In 2019, the Roscoff onion celebrated its 10-year anniversary after first receiving Controlled Destination of Origin status and its six-year anniversary for Protected Destination of Origin status. Read on for a quick history lesson as seen through the lens of a single, delicious vegetable that has been the pride and joy of people and an entire region for centuries. We got to spend time with the highly skilled artisans who grow this crop.
We are surrounded by fields everywhere we turn, with a glimpse of the sea on the horizon. Welcome to Roscoff, the home of the famous pink-brown onion. According to legend, a Capuchin monk on his way home from Portugal planted the first seeds in his monastery’s garden in 1647. The onion quickly became a popular crop in the area surrounding Roscoff Port, where sailors liked to purchase them for their ships. This special onion, which is particularly hardy and high in vitamin C, helped ward off scurvy during their trips at sea. Still, it wasn’t until the 19th century that the reputation of the Roscoff onion really started to take off. Henri Ollivier, a young farmer, decided to sell his onions on the other side of the English Channel in 1828. According to the story, “he came back with empty baskets and full pockets”. That was all it took for hundreds of farmers to follow suit. These “Johnnies”, as the English called them, left France every summer to sell their harvest in England. Around 15 farmers continue the tradition still today.
A rich, wind-swept land
The pink Roscoff onion could not grow anywhere other than the coast of north Finistère. The requirements of the Protected Destination of Origin are met by only 24 communities in the region. These towns feature both a mild ocean climate and deep, fertile soil. The crop is planted in March and harvested in late summer. In between these times, the fields are cleared of weeds so the onions can have the space they need to grow correctly. “The plant needs air, wind, and light, so the fewer the trees there are, the better”, explains Vincent Guillerm, who met us on his farm. The minimal difference between night and day temperatures, the sea fog, and Brittany’s famous drizzle all help the onion grow. Then comes August, when a metal blade is used to cut the onion’s roots and remove it from the ground before it has reached full maturity. To preserve their flavour and ensure they can be stored naturally, the onions are pre-dried on the ground for ten days— if the weather cooperates, that is. With a single bout of rain, the onions’ delicate skin becomes stained with red and grey spots.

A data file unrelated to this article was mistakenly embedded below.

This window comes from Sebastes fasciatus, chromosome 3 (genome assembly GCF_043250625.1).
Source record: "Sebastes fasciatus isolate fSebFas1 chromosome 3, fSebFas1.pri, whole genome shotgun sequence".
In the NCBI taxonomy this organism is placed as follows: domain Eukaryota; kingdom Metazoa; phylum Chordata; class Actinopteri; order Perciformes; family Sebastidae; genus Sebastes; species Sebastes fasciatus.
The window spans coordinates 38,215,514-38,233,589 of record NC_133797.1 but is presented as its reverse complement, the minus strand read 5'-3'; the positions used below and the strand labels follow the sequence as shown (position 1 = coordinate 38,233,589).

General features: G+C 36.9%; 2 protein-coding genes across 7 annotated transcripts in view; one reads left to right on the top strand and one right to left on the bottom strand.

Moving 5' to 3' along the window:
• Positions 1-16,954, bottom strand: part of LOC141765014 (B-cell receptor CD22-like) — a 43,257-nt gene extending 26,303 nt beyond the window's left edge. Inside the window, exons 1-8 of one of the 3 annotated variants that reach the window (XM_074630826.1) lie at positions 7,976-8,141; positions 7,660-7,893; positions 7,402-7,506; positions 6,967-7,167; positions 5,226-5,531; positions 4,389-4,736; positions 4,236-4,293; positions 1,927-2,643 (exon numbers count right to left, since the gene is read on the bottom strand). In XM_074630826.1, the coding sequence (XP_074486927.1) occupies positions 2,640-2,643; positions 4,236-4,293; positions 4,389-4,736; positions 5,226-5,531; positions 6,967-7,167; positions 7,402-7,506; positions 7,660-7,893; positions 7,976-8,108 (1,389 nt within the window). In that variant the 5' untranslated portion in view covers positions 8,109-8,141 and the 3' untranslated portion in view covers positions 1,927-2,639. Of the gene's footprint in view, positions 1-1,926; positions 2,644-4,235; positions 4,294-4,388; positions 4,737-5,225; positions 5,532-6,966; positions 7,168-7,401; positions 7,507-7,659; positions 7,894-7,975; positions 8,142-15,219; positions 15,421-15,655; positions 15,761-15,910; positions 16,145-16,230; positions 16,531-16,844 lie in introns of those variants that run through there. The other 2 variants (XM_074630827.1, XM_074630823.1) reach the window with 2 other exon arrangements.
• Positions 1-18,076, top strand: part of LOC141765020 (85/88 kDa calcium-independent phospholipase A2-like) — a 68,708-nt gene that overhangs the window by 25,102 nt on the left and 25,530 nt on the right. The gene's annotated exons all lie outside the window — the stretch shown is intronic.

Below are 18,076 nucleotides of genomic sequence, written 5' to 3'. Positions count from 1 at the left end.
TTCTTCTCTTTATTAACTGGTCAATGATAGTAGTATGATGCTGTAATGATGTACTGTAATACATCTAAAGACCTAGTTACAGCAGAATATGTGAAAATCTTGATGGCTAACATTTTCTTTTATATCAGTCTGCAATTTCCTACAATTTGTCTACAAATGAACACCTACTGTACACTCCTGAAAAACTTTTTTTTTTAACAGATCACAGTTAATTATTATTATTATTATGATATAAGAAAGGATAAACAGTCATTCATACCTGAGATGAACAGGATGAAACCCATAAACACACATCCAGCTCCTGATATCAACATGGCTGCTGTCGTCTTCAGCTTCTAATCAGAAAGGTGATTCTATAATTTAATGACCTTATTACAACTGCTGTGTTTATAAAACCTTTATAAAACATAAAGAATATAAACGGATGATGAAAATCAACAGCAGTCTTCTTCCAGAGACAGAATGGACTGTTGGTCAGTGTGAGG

Once they are harvested, the onions, which have no less than a 5 cm stem, are transported to storage buildings for sorting. Large bulbs are set aside to be sold one by one. Bulbs that are 5-7 cm in diameter are braided together. Everything is done by hand. The preparation process starts with cleaning the onions. The day we visited, this work was being done by five women and two men, all gathered around a large metal table. Armed with a small kitchen knife, they picked up each onion, cut off any remaining roots, and removed the outer layers with quick, confident motions. In just one hour, each worker scrubbed, cut, and trimmed 43 kilos of the coppery-coloured vegetable. Next comes the braiding stage, a Roscoff onion hallmark. Only three experts are entrusted with the task, which is critical for ensuring the bulbs can be stored naturally. The output at this part in the process is even faster at 40-60 braids per hour. You can barely see the workers hands dip into the crates for a large onion. Medium and small onions are braided into the raffia rope in alternating order. “I’ve won the world speed braiding championship several times. Last year, it was my brother who won!” says Vincent Guillerm. In the end, the braid should weigh one kilo. Without any anti-germination treatments, the onions should keep for close to a year. During that time, the onions will retain their fruity and juicy crunch. “It’s usually the onion enjoyed by people who don’t like onions”, says the farmer.